The Colours of Love

Written by Rita Bradshaw
Review by Marilyn Sherlock

The story begins in 1923. A ship has been driven onto rocks and the survivors taken to an inn. Two women are about to give birth. One baby, a girl, survives but the other, a boy, is stillborn. The girl is born to a woman who is unmarried and forced to hand the child over to a convent for adoption. Instead she gives her to the other woman, who brings the baby up as her own. What follows is a powerful story of love and the consequences of that loving act.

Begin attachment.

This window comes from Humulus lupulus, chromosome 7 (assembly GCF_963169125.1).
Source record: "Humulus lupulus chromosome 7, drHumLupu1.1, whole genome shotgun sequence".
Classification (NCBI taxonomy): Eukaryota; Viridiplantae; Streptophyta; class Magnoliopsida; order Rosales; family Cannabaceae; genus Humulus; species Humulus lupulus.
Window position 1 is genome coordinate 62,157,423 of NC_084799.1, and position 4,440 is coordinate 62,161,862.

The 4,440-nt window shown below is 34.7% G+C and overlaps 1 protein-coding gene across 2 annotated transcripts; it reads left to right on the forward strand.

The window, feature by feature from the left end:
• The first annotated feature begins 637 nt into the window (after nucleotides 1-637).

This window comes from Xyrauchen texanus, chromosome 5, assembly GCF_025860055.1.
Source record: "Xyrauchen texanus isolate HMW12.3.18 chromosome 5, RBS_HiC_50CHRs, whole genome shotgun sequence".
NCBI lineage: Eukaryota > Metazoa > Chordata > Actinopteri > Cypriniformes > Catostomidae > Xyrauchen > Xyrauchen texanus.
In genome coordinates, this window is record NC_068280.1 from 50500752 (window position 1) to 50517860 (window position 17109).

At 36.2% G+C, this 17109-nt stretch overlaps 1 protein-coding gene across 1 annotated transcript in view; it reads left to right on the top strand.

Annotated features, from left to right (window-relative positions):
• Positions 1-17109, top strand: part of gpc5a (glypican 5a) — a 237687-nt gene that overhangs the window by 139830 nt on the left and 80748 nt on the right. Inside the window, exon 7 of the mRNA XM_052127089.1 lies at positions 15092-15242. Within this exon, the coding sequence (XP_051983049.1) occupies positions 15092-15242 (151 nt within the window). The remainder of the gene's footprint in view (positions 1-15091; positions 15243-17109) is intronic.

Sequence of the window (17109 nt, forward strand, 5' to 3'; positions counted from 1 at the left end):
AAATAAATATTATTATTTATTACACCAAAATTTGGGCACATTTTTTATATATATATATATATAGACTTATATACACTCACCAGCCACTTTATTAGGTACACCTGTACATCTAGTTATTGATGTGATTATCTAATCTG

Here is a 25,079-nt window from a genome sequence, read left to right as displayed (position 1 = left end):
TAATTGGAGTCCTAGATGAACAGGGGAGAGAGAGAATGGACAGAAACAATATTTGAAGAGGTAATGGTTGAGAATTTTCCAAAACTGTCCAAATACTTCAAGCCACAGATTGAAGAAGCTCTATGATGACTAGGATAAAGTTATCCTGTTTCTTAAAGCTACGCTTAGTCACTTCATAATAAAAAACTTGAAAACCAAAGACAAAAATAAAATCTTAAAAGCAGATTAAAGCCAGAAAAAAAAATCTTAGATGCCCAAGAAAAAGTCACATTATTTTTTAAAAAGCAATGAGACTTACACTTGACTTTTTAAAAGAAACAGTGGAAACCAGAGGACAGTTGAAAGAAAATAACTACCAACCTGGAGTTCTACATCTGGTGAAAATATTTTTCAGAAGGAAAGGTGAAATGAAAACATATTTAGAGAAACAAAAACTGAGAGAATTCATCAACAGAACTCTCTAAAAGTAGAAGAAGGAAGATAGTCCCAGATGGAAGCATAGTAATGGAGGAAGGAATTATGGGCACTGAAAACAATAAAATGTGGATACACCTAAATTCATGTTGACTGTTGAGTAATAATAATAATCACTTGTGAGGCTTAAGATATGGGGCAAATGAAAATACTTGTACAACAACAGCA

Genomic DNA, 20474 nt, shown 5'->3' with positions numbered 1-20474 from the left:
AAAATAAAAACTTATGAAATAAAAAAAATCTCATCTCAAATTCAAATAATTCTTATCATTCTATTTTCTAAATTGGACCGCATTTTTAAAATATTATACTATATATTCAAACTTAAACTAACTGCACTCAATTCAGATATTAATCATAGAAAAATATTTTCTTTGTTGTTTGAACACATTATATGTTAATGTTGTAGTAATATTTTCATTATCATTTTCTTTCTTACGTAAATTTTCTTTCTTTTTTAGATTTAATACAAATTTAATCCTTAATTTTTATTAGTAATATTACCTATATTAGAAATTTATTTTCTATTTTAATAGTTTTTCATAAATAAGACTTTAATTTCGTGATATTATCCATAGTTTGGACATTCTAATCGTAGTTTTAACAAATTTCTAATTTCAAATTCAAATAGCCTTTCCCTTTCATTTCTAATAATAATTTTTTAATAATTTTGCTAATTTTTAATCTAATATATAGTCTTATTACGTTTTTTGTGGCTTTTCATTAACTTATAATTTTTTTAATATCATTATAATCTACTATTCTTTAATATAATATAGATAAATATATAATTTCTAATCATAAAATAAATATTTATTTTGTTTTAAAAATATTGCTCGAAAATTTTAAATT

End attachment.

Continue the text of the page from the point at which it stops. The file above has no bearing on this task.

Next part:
I am usually not a fan of 20th-century historical novels as, in my opinion, most of them could have been set in any age and have little to do with history, but this one bucks the trend as it could not have been set in any other period. It is typical of the attitudes of the time, and the characters have been portrayed extremely well. The reader is caught up in their lives and the events that followed. I really wanted to know what happened next and how it was all resolved in the end, but for that you will have to read it for yourself. Rita Bradshaw has written a number of novels, and I shall certainly look out for more of them.